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  20. I guess this is a good time to say that I read The Disreputable History of Frankie Landau-Banks based on your recommendation (and happening to see it on the end of the shelf at the library) and I loved it. I've been recommending it to other adults too. I don't think there is any shame in reading YA fiction. Some if it is better than "adult" fiction I've read.

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  21. Thanks for writing this! It's so true!

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  22. I have no problem admitting my love of YA and Children's Lit. I very unashamedly peruse the YA stacks at the library and bookstores.

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  23. I'm not embarrassed or ashamed either. I love that I can read it and it's pure entertainment and not laden with smut, sex and swear words.

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  24. I recall admitting to a group of my colleagues that I am fan of YA books. Their response: "What are YA books? You mean stuff like Harry Potter and Twilight?" And yes, those series do fall under YA, but THERE IS SO MUCH MORE! People seem to be completely unaware of the diversity of books which are classified as YA. All they associate with the category is romance and wizardry.

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  25. Thanks for quoting from my NY Times essay! I live in Austin, too--there are actually a ton of YA authors here. We're actually doing a panel about YA lit at Bookpeople on June 13--if you're around, you should come! It would be fun to meet you in person and talk about all this stuff.

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  26. Books that would now be considered YA books were just published as general adult fiction.

    That's so true. The market has changed, and I think it's alienated a few adult readers who would normally have been gung-ho for the sorts of books currently being published as YA. They're looking at the labels, not the content, and that's a sad thing to see.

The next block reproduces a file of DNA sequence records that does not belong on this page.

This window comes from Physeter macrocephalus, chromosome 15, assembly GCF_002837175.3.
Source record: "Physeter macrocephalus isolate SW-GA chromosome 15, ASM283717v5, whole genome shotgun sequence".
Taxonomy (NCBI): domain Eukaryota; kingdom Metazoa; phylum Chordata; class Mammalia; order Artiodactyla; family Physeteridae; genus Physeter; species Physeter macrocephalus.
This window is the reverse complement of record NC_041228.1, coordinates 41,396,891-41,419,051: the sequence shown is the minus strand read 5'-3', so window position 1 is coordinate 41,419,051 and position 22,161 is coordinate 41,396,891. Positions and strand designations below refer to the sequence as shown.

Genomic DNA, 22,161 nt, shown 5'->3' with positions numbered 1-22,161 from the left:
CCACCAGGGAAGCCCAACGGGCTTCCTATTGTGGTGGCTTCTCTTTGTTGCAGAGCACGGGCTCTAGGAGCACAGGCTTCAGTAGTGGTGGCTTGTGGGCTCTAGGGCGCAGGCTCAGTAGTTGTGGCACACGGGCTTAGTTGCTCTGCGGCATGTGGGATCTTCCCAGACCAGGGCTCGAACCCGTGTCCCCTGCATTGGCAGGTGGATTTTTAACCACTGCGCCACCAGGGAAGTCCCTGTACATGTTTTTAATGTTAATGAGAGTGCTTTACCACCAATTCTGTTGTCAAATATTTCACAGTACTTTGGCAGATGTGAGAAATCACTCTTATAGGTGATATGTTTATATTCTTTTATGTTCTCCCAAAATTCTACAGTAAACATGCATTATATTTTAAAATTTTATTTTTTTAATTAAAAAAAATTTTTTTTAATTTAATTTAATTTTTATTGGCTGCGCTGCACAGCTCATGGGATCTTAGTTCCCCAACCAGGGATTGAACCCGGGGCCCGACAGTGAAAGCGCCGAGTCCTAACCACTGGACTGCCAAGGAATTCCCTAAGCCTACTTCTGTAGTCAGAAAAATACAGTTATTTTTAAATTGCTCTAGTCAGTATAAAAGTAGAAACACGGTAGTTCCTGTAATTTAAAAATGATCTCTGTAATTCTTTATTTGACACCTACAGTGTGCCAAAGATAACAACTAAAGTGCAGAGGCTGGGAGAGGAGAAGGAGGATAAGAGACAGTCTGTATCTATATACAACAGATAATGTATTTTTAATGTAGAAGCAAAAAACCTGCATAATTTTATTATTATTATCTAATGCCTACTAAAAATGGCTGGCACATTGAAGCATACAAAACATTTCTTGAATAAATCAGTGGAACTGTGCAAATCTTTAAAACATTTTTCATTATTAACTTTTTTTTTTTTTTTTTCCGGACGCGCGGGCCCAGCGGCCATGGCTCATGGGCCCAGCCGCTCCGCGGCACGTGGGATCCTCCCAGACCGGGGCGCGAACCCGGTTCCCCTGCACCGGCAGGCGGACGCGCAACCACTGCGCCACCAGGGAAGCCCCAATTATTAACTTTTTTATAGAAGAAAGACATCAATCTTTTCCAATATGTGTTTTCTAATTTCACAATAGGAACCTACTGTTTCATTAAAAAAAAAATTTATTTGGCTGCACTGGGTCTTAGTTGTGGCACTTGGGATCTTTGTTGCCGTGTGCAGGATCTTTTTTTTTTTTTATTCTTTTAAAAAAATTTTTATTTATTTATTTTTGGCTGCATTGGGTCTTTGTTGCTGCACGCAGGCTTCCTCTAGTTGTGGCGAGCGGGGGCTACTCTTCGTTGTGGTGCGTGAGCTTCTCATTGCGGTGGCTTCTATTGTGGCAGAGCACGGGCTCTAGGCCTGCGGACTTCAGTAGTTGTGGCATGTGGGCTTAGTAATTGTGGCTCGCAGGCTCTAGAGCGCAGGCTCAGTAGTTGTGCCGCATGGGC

For the record, I'm twenty-five and I love YA.

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  27. I don't think anyone should be ashamed of their reading choices. While I am not a big fan of YA fiction in general, I have read some great books that fall under that umbrella.

    It reminds me of the whole "shame" associated with reading genre fiction, be it romance, crime fiction or fantasy/sci fi. It doesn't matter the type of book or genre when it comes right down to it. All that really matters is that we get out of our reading what we hope to and that we enjoy it.

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  28. I like to tell people a good story is a good story. It doesn't really matter how it's classified or defined. I think this about YA fiction, Romance, Sci-fi, horror, you name it. :)

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  29. i feel like i don't read enough YA books - though being a high school librarian, i could be biased. would i be reading only adult novels if i didn't work with teens?
    thanks for the sherman alexie quote. i gotta remember that one.